One of the first things you notice on the Robert Morris University campus is that every building is named for someone. Some of these names are easily recognizable: Jefferson, Franklin, Revere, Adams, Hancock, etc. Other ones, however, may not be as familiar: John Jay, Braddock, Benjamin Rush, Wayne, Sewall, Gallatin, Washington…oh wait, scratch that last one.

So who are these people, and what did they do to get a building named after them? More important, how can I get a building named after me?? That’s what I wanted to know. Since I thought you might want to know, too, I decided to do a little research to find out.

Our first stop on the “Tour de Names” is Massey Hall – home to RMU President Dr. Gregory Dell’Omo, the School of Business, and many of the institution’s full-time professors. In addition, the building is also the home of RMU’s Colonial Theatre. Massey Hall is named for Harris B. Massey.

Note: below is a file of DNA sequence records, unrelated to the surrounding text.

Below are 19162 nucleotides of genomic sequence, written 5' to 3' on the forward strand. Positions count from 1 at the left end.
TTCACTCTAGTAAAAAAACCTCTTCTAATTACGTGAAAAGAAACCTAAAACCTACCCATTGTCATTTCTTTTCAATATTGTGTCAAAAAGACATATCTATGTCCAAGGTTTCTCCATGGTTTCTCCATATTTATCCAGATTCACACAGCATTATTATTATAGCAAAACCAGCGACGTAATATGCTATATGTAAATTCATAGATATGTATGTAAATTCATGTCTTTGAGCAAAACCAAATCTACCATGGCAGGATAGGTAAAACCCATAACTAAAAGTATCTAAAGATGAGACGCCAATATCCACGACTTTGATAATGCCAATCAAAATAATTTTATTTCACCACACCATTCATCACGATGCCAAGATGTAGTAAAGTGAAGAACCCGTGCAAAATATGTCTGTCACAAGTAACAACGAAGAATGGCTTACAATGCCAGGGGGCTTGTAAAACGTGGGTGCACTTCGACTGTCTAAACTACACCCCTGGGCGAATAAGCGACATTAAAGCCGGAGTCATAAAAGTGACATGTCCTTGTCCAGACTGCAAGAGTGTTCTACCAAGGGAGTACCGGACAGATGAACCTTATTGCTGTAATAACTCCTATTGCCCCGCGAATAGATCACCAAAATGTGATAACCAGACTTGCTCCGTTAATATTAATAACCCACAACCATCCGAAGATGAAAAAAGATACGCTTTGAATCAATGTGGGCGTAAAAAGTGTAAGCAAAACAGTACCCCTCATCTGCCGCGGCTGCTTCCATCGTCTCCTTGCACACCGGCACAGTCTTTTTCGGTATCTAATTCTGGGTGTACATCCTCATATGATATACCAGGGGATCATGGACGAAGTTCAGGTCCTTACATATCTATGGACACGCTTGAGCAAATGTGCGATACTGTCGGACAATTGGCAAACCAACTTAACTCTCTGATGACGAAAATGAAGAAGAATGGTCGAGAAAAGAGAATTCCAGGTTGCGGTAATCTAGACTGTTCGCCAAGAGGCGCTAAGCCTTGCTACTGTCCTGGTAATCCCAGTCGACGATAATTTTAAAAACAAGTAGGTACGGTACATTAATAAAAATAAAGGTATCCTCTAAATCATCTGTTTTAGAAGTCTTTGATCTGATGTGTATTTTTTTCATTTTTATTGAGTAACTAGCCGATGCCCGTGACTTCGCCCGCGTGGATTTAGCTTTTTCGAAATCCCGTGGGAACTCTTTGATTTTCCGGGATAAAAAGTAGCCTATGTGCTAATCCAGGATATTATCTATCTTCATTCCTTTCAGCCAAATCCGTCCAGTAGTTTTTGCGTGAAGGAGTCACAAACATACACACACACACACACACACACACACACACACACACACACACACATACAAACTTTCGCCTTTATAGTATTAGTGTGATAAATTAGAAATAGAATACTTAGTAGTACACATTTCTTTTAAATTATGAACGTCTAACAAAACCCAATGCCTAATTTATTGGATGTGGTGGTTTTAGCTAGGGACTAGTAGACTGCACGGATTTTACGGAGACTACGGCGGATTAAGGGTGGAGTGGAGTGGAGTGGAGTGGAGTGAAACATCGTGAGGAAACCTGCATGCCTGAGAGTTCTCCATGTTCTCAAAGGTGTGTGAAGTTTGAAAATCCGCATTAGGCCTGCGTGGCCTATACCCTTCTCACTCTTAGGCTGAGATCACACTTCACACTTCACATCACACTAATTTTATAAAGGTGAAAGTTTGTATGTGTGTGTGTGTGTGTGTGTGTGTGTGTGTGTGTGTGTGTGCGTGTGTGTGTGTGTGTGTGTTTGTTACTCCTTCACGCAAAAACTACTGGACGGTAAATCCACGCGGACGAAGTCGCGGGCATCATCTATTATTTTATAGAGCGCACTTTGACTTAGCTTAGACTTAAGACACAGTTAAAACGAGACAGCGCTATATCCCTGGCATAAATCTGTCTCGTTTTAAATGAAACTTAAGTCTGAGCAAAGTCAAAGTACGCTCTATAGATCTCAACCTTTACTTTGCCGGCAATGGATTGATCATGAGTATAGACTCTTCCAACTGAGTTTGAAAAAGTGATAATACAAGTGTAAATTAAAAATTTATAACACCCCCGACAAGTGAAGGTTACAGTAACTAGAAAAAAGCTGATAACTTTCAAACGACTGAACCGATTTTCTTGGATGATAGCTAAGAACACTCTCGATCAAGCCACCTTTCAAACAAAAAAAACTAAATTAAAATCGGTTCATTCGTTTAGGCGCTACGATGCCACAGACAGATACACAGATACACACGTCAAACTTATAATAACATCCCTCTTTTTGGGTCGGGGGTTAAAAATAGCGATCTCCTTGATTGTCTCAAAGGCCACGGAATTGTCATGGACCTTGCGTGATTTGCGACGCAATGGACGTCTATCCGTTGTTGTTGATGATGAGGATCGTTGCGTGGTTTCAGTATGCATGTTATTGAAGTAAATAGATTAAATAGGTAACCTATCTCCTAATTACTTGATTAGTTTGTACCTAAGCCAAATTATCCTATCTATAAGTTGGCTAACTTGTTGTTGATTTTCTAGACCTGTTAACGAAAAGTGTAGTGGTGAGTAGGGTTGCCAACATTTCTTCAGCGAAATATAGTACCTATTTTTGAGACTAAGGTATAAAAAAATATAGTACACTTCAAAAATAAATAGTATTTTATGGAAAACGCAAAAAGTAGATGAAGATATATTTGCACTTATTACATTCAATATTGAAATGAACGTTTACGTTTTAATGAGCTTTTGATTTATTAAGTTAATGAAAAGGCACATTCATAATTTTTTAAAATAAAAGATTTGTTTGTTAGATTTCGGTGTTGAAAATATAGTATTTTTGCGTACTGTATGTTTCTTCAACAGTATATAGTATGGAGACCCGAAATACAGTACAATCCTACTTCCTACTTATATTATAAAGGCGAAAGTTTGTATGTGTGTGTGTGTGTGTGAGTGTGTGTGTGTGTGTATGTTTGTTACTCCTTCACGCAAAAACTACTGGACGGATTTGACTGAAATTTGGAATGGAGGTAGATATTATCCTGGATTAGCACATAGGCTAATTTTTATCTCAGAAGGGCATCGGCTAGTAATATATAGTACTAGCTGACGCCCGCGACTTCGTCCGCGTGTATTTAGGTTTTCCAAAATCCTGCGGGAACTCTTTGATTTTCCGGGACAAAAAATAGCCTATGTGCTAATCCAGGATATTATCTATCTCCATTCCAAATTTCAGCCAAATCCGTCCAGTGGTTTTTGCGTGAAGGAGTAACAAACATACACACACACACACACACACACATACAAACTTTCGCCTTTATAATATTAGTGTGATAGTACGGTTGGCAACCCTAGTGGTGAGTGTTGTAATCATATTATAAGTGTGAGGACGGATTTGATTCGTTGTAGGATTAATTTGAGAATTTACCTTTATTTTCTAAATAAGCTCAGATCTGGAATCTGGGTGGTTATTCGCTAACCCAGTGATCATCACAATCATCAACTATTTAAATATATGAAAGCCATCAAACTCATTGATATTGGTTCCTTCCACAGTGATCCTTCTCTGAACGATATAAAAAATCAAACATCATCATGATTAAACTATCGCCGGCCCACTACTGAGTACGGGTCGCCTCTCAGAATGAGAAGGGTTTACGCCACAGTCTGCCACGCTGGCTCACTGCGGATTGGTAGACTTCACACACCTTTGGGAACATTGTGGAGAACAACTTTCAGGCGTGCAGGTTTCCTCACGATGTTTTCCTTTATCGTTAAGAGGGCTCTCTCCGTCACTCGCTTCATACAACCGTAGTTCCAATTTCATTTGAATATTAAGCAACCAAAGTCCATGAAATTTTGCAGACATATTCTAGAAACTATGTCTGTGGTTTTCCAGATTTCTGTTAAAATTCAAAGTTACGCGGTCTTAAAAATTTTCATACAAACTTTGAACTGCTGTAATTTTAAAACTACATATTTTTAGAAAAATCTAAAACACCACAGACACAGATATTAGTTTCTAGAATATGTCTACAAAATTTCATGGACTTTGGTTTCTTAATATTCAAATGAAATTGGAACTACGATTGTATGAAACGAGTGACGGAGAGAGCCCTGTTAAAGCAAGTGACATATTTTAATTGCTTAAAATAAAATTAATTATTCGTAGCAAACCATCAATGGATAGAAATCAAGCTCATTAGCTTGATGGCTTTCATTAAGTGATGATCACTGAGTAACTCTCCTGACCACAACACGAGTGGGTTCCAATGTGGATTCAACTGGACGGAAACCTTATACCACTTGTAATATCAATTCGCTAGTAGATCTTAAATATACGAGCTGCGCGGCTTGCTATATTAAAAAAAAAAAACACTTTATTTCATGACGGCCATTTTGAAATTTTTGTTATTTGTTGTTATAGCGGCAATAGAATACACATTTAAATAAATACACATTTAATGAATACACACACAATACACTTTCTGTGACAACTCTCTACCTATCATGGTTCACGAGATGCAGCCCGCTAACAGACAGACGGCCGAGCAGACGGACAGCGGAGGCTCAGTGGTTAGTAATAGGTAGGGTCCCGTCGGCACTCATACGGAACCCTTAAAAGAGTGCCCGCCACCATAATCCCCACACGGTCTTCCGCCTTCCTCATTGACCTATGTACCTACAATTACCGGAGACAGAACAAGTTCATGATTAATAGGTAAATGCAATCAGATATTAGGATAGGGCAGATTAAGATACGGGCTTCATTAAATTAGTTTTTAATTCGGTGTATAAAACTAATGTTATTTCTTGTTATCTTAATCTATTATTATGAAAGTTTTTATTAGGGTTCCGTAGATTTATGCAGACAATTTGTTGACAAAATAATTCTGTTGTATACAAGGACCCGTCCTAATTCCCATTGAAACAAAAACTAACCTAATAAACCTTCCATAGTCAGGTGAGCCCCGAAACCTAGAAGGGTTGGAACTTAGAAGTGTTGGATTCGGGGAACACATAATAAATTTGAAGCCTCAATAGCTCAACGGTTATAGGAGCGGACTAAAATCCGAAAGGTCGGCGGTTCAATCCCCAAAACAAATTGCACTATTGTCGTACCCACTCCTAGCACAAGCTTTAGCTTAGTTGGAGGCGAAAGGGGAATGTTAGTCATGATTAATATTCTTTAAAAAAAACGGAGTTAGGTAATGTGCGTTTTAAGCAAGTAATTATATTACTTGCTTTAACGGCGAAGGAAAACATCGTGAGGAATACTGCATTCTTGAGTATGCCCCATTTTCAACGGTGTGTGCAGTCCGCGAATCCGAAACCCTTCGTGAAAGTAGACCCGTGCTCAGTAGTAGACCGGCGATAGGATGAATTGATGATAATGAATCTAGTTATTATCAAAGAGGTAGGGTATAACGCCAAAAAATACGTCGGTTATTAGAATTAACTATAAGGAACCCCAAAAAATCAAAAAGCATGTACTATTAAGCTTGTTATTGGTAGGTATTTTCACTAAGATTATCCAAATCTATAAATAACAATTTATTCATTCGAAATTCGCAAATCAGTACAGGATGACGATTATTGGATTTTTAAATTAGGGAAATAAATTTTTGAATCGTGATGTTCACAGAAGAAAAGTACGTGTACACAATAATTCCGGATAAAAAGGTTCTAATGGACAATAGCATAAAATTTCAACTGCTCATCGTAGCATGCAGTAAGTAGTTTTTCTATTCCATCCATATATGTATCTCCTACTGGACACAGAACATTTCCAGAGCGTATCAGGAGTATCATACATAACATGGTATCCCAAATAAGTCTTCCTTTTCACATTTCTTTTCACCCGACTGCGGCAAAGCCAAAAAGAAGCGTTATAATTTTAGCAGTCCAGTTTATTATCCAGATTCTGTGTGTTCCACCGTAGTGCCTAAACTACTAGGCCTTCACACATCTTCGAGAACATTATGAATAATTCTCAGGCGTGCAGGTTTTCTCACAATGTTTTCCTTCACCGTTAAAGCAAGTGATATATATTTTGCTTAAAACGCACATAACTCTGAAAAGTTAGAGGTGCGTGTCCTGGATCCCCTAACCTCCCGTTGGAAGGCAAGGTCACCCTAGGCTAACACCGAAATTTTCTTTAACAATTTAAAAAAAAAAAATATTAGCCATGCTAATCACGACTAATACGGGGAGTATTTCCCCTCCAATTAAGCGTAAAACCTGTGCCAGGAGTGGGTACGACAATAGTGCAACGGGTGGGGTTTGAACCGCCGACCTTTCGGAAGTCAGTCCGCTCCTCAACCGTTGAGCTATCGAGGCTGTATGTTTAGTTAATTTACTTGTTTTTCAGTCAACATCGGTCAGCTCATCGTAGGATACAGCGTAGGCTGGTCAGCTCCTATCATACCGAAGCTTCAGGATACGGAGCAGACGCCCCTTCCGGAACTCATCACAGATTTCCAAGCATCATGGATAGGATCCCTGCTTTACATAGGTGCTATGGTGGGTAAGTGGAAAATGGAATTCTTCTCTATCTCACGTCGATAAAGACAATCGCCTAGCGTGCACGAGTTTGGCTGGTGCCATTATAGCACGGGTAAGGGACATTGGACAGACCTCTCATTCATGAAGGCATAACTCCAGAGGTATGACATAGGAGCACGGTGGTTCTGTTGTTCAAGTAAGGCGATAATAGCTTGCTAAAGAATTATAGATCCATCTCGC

According to the Pittsburgh Business Times, the late Massey and his wife, Doris, were leaders in the Pittsburgh business community. They were also the owners of the Massey Buick Co., which at one time was the largest Buick volume dealer in the country. During his life, Massey initiated and led several other successful businesses, while donating much of his time to serve in active roles for various civic organizations.